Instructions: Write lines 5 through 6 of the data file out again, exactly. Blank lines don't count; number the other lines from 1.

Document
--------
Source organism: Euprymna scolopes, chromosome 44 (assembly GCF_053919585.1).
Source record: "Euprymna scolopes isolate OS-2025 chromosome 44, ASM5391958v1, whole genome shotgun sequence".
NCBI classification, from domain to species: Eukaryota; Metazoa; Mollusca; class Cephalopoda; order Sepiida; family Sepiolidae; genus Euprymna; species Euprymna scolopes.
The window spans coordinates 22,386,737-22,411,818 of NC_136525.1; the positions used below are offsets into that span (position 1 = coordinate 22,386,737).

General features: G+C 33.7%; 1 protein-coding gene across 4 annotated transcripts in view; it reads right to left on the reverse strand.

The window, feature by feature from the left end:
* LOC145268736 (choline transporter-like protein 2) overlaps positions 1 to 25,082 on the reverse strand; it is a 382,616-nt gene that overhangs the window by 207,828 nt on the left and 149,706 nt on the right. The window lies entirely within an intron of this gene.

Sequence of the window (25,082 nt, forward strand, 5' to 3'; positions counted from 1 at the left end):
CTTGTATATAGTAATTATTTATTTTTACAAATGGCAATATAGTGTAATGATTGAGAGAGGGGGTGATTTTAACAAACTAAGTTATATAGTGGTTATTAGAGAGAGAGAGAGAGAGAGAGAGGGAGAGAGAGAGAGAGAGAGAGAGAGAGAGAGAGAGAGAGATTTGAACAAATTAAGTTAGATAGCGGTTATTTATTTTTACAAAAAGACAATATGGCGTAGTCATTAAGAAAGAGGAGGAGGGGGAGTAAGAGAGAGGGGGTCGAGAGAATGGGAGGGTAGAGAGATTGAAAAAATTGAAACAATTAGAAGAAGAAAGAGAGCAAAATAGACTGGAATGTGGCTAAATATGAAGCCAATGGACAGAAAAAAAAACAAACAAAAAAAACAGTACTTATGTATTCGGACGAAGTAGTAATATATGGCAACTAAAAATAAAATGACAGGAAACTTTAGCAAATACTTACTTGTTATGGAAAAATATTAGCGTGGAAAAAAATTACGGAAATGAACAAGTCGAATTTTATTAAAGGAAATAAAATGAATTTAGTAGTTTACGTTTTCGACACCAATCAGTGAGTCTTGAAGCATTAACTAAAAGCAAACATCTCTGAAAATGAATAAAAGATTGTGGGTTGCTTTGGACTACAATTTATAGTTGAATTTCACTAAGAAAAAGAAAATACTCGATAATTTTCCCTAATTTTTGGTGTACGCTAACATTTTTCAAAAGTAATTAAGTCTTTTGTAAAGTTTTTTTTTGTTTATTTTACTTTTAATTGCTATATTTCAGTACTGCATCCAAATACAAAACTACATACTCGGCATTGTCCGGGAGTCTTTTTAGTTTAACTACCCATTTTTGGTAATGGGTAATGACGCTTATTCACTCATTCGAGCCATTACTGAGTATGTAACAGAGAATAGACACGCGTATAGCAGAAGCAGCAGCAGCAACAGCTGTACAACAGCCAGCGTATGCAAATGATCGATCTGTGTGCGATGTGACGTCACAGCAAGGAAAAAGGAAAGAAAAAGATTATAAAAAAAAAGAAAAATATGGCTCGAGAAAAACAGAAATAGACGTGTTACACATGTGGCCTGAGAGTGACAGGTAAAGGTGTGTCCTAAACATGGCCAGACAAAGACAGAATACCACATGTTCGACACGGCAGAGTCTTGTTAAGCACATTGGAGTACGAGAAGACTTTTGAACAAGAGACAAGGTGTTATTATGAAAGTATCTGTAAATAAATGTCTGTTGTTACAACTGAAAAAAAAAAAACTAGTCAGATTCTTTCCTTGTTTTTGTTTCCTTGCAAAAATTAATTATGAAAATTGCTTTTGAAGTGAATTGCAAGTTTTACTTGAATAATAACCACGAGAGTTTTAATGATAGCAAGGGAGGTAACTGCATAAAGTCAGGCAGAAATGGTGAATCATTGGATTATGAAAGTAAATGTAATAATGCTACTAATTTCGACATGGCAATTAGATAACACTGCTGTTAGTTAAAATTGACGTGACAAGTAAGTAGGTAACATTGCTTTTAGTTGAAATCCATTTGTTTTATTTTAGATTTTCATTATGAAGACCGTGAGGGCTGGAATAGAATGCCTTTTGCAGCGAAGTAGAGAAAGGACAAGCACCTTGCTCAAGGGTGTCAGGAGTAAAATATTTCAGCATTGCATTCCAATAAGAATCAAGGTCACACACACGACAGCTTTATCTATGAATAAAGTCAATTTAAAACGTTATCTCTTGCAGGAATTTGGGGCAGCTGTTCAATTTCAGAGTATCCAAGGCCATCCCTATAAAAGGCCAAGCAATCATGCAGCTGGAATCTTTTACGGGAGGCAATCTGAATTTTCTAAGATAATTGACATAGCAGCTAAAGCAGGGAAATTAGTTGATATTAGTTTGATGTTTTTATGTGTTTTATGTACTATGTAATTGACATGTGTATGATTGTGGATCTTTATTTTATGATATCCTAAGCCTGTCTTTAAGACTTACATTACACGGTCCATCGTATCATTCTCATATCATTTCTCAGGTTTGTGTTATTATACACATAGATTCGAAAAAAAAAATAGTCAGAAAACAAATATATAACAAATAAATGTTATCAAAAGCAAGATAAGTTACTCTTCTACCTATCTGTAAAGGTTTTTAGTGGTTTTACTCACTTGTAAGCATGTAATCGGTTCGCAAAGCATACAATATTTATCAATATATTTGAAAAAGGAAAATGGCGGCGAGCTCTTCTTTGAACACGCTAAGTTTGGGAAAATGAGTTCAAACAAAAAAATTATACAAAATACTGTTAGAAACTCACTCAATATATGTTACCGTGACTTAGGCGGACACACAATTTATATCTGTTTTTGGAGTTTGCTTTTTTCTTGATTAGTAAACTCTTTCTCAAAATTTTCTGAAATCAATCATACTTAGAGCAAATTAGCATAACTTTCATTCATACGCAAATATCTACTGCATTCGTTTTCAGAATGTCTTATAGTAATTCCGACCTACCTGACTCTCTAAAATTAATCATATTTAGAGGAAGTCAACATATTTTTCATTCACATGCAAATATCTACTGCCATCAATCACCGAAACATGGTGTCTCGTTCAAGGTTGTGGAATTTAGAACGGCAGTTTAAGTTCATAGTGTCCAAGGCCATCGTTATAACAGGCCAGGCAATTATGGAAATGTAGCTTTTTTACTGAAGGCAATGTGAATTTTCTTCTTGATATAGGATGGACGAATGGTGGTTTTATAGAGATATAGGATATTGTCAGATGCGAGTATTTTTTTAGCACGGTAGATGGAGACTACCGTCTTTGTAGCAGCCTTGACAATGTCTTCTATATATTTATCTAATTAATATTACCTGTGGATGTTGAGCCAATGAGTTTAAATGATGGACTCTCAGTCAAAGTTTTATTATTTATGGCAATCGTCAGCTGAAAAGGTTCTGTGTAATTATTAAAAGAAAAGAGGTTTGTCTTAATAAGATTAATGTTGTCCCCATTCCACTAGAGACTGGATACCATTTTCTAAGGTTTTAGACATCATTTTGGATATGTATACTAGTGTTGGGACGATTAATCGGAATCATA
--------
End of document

General features: G+C 33.7%; 1 protein-coding gene across 4 annotated transcripts in view; it reads right to left on the reverse strand.

The window, feature by feature from the left end: